One of the skills new Spanish speakers should prioritize is that of conjugating verbs properly. Learning and speaking using conjugated verbs is not difficult--especially in the present tense--and mastering this skill will have immediate returns. Learning to conjugate verbs in Spanish doesn't take long and it does more than any other skill to improve you ability to communicate complete thoughts, significantly expanding your vocabulary along the way.
Are you traveling to a Spanish speaking country in the near future and don't have time to learn Spanish? Here are the 10 most useful phrases that you need to know to get around in Spanish speaking countries.
Of course this is one of the most common phrases in Spanish and one you need to know before you go. The phrase means "Where is...?" Obviously you'll need to finish the sentence with any number of options, such as el baño (the bathroom), la playa (the beach), or la estación de tren (the train station). If you ask someone this question, however, hope that they point you in the right direction instead of explaining all the detailed steps to get there.
La cuenta por favor
This is to be used when you are eating at a sit down restaurant and are ready for the server to bring your check. It's the equivalent of "check please!" La cuenta means the bill as in the final tab on your meal. Oh, and another tip on tipping at restaurants. In many countries outside the USA it's not customary or expected for patrons to tip, so make sure you know the local customs in this regard to save face and money.
¿Cuánto cuesta...?, ¿Cuánto cuestan...?
This is what you say when you want to know how much something costs and translates to How much is... Just like with ¿Dónde está...?, you'll want to finish this sentence with some type of noun or pronoun, such as el libro (the book), ésto (this), or éso (that).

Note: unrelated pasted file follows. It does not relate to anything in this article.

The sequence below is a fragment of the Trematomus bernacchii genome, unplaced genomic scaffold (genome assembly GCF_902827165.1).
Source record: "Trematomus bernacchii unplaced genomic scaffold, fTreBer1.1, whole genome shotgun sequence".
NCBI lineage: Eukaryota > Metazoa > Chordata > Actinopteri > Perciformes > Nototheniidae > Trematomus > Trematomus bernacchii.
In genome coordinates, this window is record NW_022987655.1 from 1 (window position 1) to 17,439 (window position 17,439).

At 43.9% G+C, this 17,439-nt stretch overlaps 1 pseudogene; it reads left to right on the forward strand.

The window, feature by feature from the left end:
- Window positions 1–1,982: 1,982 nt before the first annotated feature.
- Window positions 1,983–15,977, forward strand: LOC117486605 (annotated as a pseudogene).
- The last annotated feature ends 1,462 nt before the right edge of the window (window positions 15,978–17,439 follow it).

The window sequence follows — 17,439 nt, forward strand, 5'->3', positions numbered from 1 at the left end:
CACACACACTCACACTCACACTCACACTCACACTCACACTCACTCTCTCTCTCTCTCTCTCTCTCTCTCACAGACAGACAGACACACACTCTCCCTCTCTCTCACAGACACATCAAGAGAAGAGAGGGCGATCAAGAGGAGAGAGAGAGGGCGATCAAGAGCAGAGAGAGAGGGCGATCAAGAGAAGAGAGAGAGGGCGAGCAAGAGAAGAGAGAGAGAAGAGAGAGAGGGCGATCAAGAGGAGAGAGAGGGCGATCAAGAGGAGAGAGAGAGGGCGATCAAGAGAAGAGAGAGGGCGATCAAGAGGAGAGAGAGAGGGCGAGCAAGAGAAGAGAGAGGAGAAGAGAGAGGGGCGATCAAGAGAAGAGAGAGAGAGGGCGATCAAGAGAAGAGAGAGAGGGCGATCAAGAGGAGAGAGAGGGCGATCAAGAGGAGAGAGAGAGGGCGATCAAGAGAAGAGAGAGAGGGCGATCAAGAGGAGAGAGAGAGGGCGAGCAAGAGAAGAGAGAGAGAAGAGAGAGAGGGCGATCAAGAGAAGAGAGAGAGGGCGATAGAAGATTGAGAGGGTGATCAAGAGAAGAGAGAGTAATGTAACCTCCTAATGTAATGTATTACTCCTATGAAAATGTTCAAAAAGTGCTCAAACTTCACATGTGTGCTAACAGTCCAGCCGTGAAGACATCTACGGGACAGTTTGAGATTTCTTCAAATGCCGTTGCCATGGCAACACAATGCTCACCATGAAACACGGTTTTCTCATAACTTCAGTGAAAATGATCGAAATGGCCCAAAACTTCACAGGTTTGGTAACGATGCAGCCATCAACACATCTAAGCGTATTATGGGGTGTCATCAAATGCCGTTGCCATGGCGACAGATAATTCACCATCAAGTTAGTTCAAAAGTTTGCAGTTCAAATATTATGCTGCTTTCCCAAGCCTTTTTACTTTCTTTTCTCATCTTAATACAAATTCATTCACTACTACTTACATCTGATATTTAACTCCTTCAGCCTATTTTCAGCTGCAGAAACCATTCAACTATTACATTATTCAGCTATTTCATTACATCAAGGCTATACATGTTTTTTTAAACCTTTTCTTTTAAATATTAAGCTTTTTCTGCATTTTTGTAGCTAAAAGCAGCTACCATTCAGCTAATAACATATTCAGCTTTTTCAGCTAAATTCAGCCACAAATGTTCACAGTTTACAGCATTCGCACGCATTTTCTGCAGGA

el baño, el servicio, el aseo
These words mean washroom or bathroom, as in can you point me to the restroom?
Buenos Dias, Buenas tardes, Buenas noches
These are the easiest way to say hello in Spanish. Dias is used in the morning through most of the day. Tardes is for afternoon greeting, and noches is used after sunset. You might be tempted to say hola but that greeting is much less common when people greet each other.
This translates to very well or ok. It's perhaps one of the most common sayings in the entire language, so get used to it but don't confuse it with our next word...
The meaning of bueno in Spanish is good. You can use this to say la comida es buena (the food is good) and hace tiempo bueno (the weather is good), but you would not use it to say I'm doing well (see muy bien).
Vamos por..., Vamos en...
These two phrases translate into we are traveling by... You would use them to say things like Vamos por autobús a Panamá (We are going to Panama by bus).
¿Qué hora es?